The Chicago White Sox have a chance to be that team. The one that gets under the skin of the opposition as they watch a mediocre opponent sprawl sharpie all over their designs for October. White Sox fans likely remember the Kansas City Royals playing spoiler to Chicago’s postseason push in 2012 and this is a position the White Sox now find themselves in.
It’s a position they’re seldom in because over the last decade they’ve generally played competitive baseball and in the two years they were down (2007 and 2013) they were so awful that they couldn’t even be classified as a club that could play such a role.
While in 2013 they were a freshly wrapped Christmas gift to a contender, the under .500 White Sox in ’15 actually have a chance to be an under-the-radar roadblock.
Spoiler is a term us downtrodden baseball fans derive as a way to add value to an otherwise meaningless September schedule. It’s the loser’s version of the playoffs, and the catch is that it only applies when your opposition actually has a realistic shot at the Fall Classic.
In other words, the White Sox are set to play the Detroit Tigers and Oakland Athletics quite a bit as the year winds down and these games likely won’t have any sort of postseason ramifications. There are still reasons to tune in of course. Watching September call-ups and Chris Sale‘s dominance to name a few, but you can forget about making popcorn.
In contrast, the White Sox are slated to play a couple of teams still in the race this month and these games should offer a little more intrigue, considering one set happens to be against a classic American League Central rival. No contender wants to face the likes of Sale, Jose Quintana, and Carlos Rodon, not to mention scalding bats such as Adam Eaton and Jose Abreu, so while their record may speak to the contrary, opposing managers aren’t about to write off the White Sox as a free win.
So here’s a breakdown of the games to tune into over the remainder of the season:
The first hopeful victim is the Minnesota Twins.
Starting tonight the White Sox will play a three game series at home against the division foe, who just happens to be only one game behind the Texas Rangers for the second AL Wild Card spot. Here are the pitching probables:
Saturday: LHP Tommy Milone (3.54 ERA) vs. LHP Jose Quintana (3.60 ERA)
Sunday: RHP Kyle Gibson (3.87 ERA) vs. LHP Chris Sale (3.31 ERA)
The first game should give the Twins some trouble as Johnson pitched a fine game against the Royals last week despite giving up three solo shots. If he can limit his mistakes, then Johnson, who posted a 2.37 ERA and a 9.2 SO/9 ratio over 22 starts at Triple-A this season, should be a tough arm for Minnesota to counter.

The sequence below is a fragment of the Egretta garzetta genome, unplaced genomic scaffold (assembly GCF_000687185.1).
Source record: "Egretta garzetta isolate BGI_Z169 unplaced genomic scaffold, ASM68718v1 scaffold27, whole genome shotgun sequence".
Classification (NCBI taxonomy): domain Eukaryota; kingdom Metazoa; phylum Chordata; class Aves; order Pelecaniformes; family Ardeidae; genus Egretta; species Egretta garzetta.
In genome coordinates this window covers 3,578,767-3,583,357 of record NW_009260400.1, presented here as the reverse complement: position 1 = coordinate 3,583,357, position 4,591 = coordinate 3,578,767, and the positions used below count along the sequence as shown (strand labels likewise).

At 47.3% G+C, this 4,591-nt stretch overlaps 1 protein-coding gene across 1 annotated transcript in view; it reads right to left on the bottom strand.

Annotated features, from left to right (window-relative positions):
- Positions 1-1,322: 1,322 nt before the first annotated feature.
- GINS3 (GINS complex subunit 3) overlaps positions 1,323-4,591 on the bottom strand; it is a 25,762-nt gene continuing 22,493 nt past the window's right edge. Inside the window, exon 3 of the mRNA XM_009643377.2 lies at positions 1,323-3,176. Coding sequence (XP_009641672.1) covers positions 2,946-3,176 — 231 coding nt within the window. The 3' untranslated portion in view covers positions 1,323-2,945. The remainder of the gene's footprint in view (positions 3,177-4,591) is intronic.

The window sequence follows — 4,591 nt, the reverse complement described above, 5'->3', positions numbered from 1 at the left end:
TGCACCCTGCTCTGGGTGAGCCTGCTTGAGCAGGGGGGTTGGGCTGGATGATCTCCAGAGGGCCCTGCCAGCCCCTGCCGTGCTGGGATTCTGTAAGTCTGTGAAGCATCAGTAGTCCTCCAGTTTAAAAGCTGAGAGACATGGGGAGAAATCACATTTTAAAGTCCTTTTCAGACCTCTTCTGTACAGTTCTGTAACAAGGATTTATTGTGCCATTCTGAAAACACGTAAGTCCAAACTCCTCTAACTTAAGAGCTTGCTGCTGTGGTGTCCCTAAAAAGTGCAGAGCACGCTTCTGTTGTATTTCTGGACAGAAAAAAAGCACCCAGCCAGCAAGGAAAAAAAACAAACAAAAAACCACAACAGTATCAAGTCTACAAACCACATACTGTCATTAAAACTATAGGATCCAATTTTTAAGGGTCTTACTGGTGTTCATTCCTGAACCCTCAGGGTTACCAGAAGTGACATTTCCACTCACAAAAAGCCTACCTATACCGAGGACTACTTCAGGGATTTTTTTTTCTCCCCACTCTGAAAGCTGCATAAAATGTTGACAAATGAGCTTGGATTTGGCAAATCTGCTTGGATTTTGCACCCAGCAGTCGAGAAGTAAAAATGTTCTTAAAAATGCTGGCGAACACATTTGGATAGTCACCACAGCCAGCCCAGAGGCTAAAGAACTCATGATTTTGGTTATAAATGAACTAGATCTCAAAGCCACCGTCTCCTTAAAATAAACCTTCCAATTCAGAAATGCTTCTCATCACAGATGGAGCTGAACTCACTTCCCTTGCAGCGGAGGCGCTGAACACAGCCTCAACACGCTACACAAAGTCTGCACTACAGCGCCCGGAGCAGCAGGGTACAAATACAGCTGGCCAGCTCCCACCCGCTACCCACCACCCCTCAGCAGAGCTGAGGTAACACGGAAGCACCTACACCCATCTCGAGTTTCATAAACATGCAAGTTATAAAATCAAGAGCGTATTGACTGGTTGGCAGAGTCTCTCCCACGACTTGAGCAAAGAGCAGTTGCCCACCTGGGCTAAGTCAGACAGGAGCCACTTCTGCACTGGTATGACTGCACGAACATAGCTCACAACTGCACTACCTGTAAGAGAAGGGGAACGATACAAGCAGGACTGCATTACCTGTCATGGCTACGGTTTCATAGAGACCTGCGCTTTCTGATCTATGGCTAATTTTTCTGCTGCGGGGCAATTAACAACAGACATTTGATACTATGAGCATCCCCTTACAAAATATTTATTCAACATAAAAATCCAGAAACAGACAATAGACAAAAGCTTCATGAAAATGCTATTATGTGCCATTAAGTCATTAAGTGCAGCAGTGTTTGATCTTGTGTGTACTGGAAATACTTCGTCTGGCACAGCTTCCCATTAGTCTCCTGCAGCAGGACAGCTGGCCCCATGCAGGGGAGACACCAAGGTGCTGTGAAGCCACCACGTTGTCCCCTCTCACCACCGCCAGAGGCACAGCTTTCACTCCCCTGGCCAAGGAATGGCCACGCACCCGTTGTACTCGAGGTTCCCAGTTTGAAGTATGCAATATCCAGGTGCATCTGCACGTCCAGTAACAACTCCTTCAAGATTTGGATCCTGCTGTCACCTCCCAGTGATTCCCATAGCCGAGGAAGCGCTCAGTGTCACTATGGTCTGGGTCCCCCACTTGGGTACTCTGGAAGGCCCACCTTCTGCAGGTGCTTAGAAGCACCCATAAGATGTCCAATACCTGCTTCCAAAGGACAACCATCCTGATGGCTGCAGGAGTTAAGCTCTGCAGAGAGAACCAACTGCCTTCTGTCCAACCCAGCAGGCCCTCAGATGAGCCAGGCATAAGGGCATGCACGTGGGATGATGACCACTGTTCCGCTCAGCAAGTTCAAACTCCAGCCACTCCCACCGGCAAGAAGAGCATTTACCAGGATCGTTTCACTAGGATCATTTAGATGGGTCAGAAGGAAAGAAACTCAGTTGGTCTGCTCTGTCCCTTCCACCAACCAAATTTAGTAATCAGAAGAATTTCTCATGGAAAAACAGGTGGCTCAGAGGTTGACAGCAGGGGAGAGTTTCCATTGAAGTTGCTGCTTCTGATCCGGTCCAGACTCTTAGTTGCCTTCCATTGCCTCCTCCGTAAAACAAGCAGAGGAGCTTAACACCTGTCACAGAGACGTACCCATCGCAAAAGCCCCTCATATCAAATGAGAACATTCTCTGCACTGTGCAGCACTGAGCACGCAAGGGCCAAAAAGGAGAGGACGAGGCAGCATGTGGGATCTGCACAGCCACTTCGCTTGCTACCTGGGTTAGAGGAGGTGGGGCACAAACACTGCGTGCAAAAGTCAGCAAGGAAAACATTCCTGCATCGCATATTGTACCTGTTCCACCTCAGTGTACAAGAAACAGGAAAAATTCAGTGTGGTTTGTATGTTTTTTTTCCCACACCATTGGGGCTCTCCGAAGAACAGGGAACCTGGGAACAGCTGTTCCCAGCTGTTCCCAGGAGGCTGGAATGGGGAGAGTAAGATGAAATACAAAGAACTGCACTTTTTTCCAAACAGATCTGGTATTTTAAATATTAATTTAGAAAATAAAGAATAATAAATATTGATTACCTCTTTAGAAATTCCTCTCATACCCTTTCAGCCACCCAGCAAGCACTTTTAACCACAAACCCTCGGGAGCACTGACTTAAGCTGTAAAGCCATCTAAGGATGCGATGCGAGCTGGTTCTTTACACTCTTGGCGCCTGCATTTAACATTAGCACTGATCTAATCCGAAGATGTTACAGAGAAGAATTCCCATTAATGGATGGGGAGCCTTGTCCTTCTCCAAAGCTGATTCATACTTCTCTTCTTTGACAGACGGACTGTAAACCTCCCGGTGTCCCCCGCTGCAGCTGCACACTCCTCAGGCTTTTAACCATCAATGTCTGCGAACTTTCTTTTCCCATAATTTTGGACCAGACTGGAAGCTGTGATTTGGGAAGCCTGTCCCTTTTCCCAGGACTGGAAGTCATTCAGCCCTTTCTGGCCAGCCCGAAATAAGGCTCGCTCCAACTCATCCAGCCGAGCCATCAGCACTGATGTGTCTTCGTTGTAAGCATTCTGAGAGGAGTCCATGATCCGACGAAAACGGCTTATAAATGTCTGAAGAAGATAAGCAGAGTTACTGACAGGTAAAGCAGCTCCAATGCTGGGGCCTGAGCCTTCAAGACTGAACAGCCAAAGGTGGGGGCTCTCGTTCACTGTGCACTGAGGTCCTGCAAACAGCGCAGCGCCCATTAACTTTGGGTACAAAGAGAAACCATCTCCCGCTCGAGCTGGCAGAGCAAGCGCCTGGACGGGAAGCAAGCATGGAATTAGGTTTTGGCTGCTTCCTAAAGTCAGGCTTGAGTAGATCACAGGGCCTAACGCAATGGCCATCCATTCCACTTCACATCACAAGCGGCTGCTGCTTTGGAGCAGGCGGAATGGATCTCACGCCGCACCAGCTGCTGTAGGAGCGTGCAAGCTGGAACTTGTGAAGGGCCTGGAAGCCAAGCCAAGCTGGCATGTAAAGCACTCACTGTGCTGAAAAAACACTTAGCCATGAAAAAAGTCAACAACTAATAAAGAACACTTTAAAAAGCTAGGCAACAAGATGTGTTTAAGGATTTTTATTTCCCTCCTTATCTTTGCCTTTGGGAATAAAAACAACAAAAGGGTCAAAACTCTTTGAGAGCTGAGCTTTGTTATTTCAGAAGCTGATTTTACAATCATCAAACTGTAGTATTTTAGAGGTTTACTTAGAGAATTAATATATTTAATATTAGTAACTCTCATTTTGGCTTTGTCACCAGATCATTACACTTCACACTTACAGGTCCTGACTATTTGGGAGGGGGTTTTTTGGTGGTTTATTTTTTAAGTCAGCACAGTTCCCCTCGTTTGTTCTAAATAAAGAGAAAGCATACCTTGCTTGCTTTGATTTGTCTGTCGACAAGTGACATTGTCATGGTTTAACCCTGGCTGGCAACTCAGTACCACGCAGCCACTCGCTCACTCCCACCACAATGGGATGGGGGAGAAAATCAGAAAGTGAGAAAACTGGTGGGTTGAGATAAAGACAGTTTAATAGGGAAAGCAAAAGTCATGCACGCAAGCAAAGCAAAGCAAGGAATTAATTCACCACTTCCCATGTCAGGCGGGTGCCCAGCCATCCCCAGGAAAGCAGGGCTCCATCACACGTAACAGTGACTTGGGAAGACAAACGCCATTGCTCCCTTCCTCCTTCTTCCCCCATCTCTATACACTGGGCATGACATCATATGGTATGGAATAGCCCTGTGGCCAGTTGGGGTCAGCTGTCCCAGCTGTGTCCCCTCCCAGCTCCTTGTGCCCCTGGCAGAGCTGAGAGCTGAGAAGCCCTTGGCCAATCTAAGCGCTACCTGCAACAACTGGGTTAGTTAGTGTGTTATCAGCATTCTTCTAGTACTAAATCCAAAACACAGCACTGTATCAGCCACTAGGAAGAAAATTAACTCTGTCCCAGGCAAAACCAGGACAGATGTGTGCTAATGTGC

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Meanwhile, Santana doesn’t provide much confidence, so game one could very well go to the White Sox. Saturday’s game features the ever consistent Quintana squaring up against league ace Clayton Kershaw (I mean Milone and his 0.87 ERA against Chicago).
This one shouldn’t be too much of a challenge for the Twins, unless the White Sox suddenly figure out how to hit a ball out of the infield off of Milone, which the jury remains out on. Then again, facing Quintana isn’t the easiest blueprint to the postseason for Minnesota either.
Finally, there’s Gibson vs. Sale on Sunday. That might seem to favor the White Sox, but Sale has a 6.30 ERA over five starts against the Twins this season. Once again though, on paper he is a weapon another contender would special order to face the team chasing them, so positive regression might finally occur this weekend.
No contender wants to face the likes of Sale, Jose Quintana, and Carlos Rodon.
Overall, the White Sox have a chance to dampen Minnesota’s playoff hopes with a strong showing this weekend. And when the stakes are raised, even if it’s on the oppositions’ end, the games do sport a different atmosphere.
The next chance to play spoiler won’t come until the White Sox face the New York Yankees in the Bronx for a four-game set between September 27th-29th. Yankees games always have a different vibe to them and their home park should be electric as this series takes place toward the end of the season.
Watching Sale strike out Alex Rodriguez to send the Yankees to defeat? Count me in.
Watching Abreu make a joke out of Yankee Stadium’s short porch in right field? Worth the price of admission.
Needless to say this should be an exciting series and with the Yankees just 1.5 games back of the Toronto Blue Jays for the AL East crown, this set could very well determine which of those two teams is forced to play in the coin flip Wild Card round.
At just four games out of the second Wild Card, the Cleveland Indians could make a final play for the postseason and they’ll face the White Sox in Cleveland from September 18th-20th. In saying that, the White Sox are 6.5 games behind the Texas Rangers so by that point the Indians could actually be the ones playing “spoiler” if the White Sox take advantage of their preceding series against the lowly Oakland Athletics.
Disclaimer: Neither team has a real shot, but I won’t say never because that’s the type of line that can come back to haunt you.
The point is that when the White Sox are hot, they’re one of the toughest teams in the league. This is a team that went on a 9-3 run before the All-Star break, won seven straight before the non-waiver trade deadline, and is currently in the midst of a 5-2 run. They also had legitimate preseason postseason expectations of their own, so unless Jeff Samardzija is on the mound, the White Sox have a chance to shake up the standings and impact the playoff race.